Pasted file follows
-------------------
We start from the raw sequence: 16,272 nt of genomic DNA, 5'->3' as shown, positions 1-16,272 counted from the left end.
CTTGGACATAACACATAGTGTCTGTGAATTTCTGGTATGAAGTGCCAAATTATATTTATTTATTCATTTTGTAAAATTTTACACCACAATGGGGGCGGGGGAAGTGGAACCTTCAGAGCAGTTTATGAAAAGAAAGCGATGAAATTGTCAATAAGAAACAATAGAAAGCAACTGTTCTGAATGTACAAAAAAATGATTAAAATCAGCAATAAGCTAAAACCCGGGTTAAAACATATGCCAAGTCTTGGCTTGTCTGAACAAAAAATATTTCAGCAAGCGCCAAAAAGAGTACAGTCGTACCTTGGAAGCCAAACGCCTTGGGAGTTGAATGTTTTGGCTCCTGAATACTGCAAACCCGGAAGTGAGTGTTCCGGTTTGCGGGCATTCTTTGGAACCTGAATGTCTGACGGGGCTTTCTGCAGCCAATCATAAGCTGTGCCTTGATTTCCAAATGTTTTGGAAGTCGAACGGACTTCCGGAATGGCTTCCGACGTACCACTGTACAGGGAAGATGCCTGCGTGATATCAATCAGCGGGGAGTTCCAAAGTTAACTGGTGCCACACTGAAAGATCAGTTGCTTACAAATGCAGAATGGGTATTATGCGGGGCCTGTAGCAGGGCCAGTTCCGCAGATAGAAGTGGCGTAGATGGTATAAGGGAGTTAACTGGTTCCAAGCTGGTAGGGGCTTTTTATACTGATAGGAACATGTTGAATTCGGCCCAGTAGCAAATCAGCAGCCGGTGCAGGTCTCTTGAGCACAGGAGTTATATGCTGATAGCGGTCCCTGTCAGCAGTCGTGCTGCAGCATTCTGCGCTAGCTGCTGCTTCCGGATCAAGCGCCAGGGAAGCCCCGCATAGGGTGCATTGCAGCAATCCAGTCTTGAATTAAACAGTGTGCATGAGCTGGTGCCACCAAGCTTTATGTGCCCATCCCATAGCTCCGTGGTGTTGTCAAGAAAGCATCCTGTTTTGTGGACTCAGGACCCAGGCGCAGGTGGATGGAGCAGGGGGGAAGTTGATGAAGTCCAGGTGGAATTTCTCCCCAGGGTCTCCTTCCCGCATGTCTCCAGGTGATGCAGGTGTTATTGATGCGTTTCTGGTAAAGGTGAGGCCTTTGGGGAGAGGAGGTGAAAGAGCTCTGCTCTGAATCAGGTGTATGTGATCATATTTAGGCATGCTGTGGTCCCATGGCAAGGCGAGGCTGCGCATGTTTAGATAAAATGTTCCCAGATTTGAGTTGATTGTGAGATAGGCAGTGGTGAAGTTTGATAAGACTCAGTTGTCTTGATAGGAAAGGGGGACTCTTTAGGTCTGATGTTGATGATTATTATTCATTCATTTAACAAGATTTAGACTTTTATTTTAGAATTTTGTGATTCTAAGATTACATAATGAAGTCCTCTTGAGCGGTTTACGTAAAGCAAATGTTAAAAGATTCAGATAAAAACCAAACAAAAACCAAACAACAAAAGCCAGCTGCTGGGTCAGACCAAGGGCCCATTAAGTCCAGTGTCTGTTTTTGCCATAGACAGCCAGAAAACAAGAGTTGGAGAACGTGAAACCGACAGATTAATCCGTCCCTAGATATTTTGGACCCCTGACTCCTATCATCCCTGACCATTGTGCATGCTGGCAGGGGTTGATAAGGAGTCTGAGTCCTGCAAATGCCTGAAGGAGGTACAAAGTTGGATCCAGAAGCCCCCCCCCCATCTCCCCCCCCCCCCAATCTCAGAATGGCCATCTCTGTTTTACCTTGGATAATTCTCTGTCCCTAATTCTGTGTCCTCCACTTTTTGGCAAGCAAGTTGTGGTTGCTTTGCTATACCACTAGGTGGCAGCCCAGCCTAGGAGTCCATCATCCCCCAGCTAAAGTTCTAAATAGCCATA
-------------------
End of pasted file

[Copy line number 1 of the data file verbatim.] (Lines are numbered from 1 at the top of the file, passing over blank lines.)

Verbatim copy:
We start from the raw sequence: 16,272 nt of genomic DNA, 5'->3' as shown, positions 1-16,272 counted from the left end.